With the exception of the Oktoberfest, I have only judged beers that are available in 16 - 22oz bottles for the following reasons:
  1. I need 22oz bottles for my own batches, it is too much work, and requires too much shelf space to fill/condition/store 12 oz bottles.
  2. I don't drink to get drunk, and 2 beers is the perfect number for an evening.
  3. I don't want to drink 6 servings of beer I am tasting, my money goes a lot farther 22oz per flavor.
I may need to start buying 6-packs if I find styles that are not available as 16-22 oz bottles.

I find that my inexperience makes it difficult to adequately describe a beer, so I have started looking at the BCJP style guide to understand how best to describe the beer I am tasting.

Tasting: Fuller's London Pride Pale Ale

Tasting: Chilled to 50~60 degrees (f) from a pint glass.

Appearance: 3/3 beautiful amber color, very clear.
Head: 3/3 Rich, frothy head that lasts the whole glass.
Aroma: 3/3 Faintly floral, fruity aroma, very pleasent.
Flavor: 2.5/3 Faint malt and light hops blend nicely with a mildly sweet, vanilla/fruit flavor.
Mouth feel: 3/3 Medium carbonation, medium body, pleasant flavor of hops with light malt linger.
Overall: 2.5/3 This beer is the closest I have had to our homebrew #1. It is a bit sweeter than I prefer, but a tasty, balanced beer.
Buzz: 2/3 mild buzz after 1 glass.

Monday, January 21, 2008

3rd Brew: Sage Ale

I thought of creating a Sage Beer when I first heard of the hops shortage. I also would like to create a beer that can be strongly identified with my home in San Diego county.

I found a recipe online and decided to try it. I don't expect it to taste good, but I am very curious how it does taste to see if it is something I can work with to create something more, or if it just skunky and nasty and horrible.

The recipe called for brown sugar but I substituted agave syrup (another regional ingredient).

Here is my adapted recipe:

16 grams of dried sage
1 lb of light english malt
1/3 lb of agave syrup.


  • Pick 3 handfuls of sage, dry in oven @ 100 degrees (F) then freeze until needed
  • Boil 1/2 gallon of water in a pot at least 6 quarts in size
  • After boil, turn off heat and add 1lb of light english malt
  • add another gallon and bring to boil
  • Add 8 grams of dried sage, and boil for 20 minutes
  • Add 1/3 lb of Agave syrup, bring back to boil for 1 minute
  • Add 8 grams of dried sage, Boil for 1 minute
  • Cool by immersion in larger kettle (~20 min) to 80 degress (F)
  • Siphon into 1 gallon jug
  • Pitch 200cc of ale yeast prepared from starter, or 1 tube.
  • Add water leaving enough space on the top of the jug to accommodate the krausen without overflowing
The whole brew required only 1 hour not including cleanup, I like the 1 gallon batch!!!

I see from my page tracker that this entry is getting a lot of traffic so I will post an update here.

After bottling and conditioning I tasted this ale and it tasted baaaad. At first I thought it was just the sage, but I later brewed an english-style pale ale with that same yeast and found that beer to taste bad in a similar way.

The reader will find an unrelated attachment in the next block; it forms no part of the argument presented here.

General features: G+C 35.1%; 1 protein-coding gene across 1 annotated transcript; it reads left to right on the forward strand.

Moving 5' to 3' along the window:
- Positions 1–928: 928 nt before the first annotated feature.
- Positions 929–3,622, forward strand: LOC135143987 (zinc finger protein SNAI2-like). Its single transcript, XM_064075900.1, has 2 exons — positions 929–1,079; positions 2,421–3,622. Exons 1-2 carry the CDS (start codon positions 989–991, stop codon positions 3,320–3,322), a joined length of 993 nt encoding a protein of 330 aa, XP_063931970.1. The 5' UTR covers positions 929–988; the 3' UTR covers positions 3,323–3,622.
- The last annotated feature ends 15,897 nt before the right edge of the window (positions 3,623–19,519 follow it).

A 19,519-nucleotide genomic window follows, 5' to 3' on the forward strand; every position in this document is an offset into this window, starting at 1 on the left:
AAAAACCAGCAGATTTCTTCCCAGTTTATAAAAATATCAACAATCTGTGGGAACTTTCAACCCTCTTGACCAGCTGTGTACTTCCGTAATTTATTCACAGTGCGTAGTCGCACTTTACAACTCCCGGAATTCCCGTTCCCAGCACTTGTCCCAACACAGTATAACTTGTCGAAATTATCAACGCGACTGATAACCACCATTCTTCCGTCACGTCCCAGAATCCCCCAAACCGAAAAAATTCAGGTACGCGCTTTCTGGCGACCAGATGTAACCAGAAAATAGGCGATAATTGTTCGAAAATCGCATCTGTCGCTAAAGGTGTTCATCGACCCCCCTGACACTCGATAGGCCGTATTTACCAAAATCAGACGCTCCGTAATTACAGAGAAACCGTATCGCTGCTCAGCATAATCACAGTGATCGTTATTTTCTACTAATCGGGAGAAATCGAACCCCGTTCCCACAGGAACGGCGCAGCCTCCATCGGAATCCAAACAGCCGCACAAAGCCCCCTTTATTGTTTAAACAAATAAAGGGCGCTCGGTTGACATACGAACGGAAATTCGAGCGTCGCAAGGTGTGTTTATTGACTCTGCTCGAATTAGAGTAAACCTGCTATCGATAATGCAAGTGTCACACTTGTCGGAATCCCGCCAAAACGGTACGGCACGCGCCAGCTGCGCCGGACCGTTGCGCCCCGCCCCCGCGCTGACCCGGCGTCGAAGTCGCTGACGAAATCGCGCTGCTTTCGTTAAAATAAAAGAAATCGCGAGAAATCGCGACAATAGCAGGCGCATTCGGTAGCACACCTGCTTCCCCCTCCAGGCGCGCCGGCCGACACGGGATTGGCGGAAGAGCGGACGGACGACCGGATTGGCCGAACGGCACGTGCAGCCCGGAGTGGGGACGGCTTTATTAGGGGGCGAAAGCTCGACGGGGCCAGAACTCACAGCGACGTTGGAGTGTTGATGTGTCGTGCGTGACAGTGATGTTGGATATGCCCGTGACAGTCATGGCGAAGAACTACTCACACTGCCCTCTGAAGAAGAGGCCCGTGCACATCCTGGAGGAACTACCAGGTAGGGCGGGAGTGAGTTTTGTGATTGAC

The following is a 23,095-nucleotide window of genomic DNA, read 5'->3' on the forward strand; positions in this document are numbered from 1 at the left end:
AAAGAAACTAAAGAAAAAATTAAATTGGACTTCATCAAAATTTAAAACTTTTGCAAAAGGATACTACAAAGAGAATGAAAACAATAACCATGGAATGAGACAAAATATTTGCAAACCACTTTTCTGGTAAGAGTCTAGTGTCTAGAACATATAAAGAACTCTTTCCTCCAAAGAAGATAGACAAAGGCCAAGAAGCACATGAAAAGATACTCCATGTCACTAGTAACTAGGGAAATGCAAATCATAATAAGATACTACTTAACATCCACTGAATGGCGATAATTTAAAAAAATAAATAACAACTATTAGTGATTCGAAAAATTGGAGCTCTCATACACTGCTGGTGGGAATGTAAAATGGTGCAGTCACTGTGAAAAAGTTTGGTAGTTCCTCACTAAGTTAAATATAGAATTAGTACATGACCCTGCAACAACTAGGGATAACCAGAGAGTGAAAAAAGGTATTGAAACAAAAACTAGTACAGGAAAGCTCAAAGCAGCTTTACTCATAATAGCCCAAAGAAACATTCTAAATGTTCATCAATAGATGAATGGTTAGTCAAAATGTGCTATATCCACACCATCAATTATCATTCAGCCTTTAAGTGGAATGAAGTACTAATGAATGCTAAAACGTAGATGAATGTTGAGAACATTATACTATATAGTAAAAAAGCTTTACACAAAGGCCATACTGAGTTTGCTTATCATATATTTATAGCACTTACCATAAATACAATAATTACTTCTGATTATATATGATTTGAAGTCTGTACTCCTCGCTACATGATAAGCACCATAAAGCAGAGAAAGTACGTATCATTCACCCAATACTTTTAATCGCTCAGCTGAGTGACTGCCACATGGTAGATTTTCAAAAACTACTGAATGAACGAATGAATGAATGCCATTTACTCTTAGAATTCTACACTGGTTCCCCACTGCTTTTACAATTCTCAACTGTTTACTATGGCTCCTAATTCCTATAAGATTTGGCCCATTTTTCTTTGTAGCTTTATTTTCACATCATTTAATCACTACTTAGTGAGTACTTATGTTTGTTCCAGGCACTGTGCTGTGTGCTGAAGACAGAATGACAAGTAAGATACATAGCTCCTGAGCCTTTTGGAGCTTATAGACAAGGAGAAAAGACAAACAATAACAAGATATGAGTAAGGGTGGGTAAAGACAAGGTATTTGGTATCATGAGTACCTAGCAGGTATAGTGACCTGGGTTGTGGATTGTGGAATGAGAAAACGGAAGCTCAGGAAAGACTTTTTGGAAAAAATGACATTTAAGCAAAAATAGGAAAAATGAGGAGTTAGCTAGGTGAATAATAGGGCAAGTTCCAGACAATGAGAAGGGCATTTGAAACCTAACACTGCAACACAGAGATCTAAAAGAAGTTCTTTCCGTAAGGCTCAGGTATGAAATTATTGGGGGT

Later this year (2008) I may tackle this recipe again with a good yeast to see how it tastes. If I do, I will post another update so you know.

Tasting: Moylan's Imperial Stout

Tasting: Chilled to 45~55 degrees (f) from a pint glass.

Appearance: 3/3 dark, rich color that poured like tar from the bottle.
Head: 3/3 Thick, dark head that lasts the whole glass.
Aroma: 3/3 Great, very toasted malt aroma, on the edge of burnt, hints of chocolate and coffee.
Flavor: 2/3 Rich, toasted malt flavor, hoppy, the sweetness is masked by the malt and hops.
Mouth feel: 2/3 thick body, toasted flavor lingers, with hops and toasted malt lingering.
Overall: 2/3 This beer was a little too rough for me.
Buzz: 3/3 buzz after 1/2 glass.

My wife likes dark, hoppy beers so when I got my beer styles poster and saw the gravity and IBU, I wanted to get an Imperial Stout for her. She liked it, but it is not my style. I would like to taste one of these from a different brewery, maybe I just don't like Imperial Stouts.

Sunday, January 20, 2008

Tasting: Samuel Smith Oatmeal Stout

Tasting: Chilled to 50~60 degrees (f) from a pint glass.

Appearance: 3/3 dark, rich color, can't see through the glass.
Head: 2/3 Nice light head that lasts half the glass.
Aroma: 3/3 Amazing toasted malt aroma. I don't go crazy over coffee or chocolate aromas in my beer, this had none of that.
Flavor: 3/3 Very mild toasted malt flavor, subtly sweet, incredibly balanced as no single flavor stood out.
Mouth feel: 3/3 medium bodied, light fizz, very light sweetness lingers, very clean finish.
Overall: 3/3 I can't imagine how this beer could be better.
Buzz: 3/3 mellow buzz after 2/3 glass.

I was apprehensive on this beer since I did not enjoy the Samuel Smith lager I had a month or so ago. But this beer was really great.

Thursday, January 17, 2008

Tasting: Eric and Brad's First Brew (Pale Ale)

Tasting: Chilled to 50~60 degrees (f) from a pint glass.

Appearance: 2/3 light amber color, minor haze.
Head: 3/3 Nice light head that lasts the whole glass.
Aroma: 2/3 Very pleasant fruity aroma (from the yeast), and hops. The yeast aroma, while pleasant, is stronger than it should be, probably caused by using one fermenter.